Municipalities in Windsor-Essex are grappling with how to handle the growing number of severe storms and weather events after three tornadoes last week and other major storms brought ice and rain this year.
Essex Mayor Sherry Bondy said she met with town staff, including from the town's parks, drainage, roads finance and administration departments, on Thursday to figure out how the town can be more resilient going forward.
"Overall, our staff did a really great job responding to an unprecedented amount of water in our region," Bondy said. "We had staff out managing our drains, closing roads where necessary, doing everything we could when we couldn't stop the water unfortunately.
"There is a lot of damage out there and … it's still unfolding. We still don't have all the answers yet, but we're well on our way to becoming better prepared."
Residents in Harrow got varying degrees of damage
Resident John Rovere said he got about two inches of water in his basement, and is doing the repair work himself.
John Rovere lives in Harrow. He said he got a couple inches of water in his basement, but because of a sump pump with a back-up battery, is able to repair the minimal damage himself. (Dale Molnar/CBC)
It hasn't cost him too much yet — just about $600 in materials — but it'd be a far more expensive repair otherwise. Many of his neighbours, who didn't have a sump pump with a battery back-up like he did, got it a lot worse.
Brian Aspinall said he lives in Colchester, but has a rental property in Harrow. Both got water and were damaged.
"It wasn't anything like 1989, but we did experience water in the basement this year.," Aspinall said, referencing the town's last large flood. "We had a couple of inches, the sump pump couldn't keep up. It seemed to be eight or nine inches of rain in such a quick period of time."
Aspinall said he doesn't yet know how much the flood cost him, but estimates its in the thousands.
"It would help me immensely just in terms of trying to recoup some of the costs we spent with drying out the basement and painting and pulling up the flooring and all the other things we experienced last week," she said.
Town looking into declaring disaster area
Bondy said the town was looking at items that could be included in the town's 2024 budget, like more generators for town and public works buildings, sandbags for residents and increased communication to residents about precautions and measures they can take during severe weather events.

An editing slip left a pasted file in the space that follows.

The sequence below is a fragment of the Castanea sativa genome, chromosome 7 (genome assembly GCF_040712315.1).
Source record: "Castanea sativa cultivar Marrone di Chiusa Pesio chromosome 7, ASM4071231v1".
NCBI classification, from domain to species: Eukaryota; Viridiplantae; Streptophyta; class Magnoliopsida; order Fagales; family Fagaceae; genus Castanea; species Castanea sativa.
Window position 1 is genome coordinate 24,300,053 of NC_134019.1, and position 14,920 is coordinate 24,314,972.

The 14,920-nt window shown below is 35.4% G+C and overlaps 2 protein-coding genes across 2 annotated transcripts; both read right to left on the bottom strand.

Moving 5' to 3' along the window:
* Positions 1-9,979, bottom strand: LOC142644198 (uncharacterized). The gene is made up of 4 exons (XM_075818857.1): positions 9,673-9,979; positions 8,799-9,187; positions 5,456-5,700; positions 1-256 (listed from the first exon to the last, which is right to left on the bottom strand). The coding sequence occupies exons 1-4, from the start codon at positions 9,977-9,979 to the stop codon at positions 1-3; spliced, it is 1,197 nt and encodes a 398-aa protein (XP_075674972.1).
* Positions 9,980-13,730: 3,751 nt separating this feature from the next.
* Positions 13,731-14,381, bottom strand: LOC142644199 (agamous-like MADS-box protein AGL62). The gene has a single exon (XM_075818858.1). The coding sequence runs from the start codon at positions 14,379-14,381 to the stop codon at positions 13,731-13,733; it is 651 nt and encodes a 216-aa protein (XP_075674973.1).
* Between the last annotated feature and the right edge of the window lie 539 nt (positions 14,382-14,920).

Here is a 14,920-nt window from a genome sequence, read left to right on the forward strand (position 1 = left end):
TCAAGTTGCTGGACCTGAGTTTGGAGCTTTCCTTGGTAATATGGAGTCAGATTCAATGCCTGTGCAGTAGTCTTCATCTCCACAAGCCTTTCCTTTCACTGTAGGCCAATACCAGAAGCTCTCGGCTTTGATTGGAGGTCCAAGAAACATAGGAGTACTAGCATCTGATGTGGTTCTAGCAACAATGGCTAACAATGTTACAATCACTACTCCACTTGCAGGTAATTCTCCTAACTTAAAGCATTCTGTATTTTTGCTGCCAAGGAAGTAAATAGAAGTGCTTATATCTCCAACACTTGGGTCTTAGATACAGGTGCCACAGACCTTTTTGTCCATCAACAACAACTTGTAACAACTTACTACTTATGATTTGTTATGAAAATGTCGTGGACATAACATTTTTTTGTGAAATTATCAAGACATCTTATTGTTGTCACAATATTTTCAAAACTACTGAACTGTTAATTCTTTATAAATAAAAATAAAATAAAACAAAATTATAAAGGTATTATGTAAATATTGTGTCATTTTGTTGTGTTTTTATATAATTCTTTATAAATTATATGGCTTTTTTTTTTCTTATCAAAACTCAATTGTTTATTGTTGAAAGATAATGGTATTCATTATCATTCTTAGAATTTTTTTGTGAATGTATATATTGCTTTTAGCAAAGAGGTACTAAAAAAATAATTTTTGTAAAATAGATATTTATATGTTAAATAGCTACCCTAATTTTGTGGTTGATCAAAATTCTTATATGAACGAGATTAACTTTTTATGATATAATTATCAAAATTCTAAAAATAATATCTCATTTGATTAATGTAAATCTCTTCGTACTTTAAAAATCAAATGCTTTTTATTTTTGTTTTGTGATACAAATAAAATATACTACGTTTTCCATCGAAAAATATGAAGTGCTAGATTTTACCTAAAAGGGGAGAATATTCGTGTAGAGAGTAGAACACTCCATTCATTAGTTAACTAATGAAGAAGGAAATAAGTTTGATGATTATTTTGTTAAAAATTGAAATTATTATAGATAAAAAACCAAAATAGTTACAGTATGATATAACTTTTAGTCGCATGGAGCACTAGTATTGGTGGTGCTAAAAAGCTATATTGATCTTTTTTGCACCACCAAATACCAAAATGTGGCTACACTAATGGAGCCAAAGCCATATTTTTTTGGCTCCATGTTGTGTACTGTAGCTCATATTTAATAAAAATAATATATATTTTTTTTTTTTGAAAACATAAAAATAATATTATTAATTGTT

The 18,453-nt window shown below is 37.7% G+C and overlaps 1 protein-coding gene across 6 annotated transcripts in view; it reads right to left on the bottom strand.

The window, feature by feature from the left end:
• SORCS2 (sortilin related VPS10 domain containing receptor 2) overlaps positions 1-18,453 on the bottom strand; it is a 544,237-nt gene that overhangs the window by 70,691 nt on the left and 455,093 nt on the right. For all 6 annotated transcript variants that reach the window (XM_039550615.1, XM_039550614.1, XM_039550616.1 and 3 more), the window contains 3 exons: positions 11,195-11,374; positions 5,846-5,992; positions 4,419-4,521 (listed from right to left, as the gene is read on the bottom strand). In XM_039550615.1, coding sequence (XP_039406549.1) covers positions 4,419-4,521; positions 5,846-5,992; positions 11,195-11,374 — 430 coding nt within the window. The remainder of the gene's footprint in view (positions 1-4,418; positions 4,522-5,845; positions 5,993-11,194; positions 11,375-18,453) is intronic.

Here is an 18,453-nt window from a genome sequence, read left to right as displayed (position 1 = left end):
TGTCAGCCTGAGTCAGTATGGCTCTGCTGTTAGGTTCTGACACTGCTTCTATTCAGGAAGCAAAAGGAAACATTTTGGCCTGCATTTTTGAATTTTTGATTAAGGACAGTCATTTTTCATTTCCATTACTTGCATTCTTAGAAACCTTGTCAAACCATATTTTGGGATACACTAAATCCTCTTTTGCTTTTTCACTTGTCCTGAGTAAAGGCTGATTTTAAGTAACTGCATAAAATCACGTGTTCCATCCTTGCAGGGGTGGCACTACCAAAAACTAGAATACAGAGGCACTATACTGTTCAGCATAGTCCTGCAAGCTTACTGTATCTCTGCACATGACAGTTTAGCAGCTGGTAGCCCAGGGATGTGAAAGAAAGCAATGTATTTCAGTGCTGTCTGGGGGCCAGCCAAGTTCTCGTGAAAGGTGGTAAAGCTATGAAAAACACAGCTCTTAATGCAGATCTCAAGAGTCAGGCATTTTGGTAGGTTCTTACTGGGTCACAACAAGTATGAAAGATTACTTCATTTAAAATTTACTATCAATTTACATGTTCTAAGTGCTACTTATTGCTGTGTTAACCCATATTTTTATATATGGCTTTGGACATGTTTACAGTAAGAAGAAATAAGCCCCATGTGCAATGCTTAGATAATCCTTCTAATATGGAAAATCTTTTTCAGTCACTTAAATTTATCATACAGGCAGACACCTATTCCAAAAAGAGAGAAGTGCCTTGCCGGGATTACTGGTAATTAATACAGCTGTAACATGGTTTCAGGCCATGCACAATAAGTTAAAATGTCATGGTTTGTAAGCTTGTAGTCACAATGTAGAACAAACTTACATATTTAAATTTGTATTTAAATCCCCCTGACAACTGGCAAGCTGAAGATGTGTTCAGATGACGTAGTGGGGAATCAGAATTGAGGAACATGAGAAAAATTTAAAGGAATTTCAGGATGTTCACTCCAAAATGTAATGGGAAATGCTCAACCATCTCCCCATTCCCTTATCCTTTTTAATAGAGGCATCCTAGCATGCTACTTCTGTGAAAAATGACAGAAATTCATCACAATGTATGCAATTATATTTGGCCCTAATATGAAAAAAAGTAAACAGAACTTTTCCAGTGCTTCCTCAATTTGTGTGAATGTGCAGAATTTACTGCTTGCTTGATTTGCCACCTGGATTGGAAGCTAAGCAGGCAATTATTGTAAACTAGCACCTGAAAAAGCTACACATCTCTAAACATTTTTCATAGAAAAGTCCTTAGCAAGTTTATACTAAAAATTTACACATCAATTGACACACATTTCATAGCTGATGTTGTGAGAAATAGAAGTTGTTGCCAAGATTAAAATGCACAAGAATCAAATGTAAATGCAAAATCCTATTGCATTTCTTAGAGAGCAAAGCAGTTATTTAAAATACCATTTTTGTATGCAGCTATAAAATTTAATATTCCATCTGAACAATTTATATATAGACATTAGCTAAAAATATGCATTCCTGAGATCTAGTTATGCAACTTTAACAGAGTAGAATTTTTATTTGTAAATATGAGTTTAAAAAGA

Town staff are communicating with the province and various ministries, she said. She said right now they're gathering data to consider declaring the town a disaster area, which she said would help with residents' insurance claims and unlock some provincial funding.
She said she hoped to have an answer on that next week.
"That is something that we feel we should qualify for with the three storms. It's not just the flood, it's not just the storm," Bondy said, pointing to the ice storm the region had in February.
"That is probably the top question I get right now."
She said they're also working with staff in other nearby municipalities, like Kingsville, that have also been hard-hit by storms to advocate for relief together. And increased planning for future storms will be something they consider in future town budgets.
Council will be discussing the issue at a meeting a the end of September, she added.
'Devastation' on town roads, Bondy says
While the water has receded, Bondy said now there is "utter devastation" on some of the town's roads. The town held an additional garbage pick-up this week, and will be out again this week.
Bondy says the town collected 130 tonnes of waste last week — nearly double the usual load.
"The devastation is really bad and I'm very sympathetic to people because now the cleanup begins and hopefully we won't get any more storms for a while," Bondy said.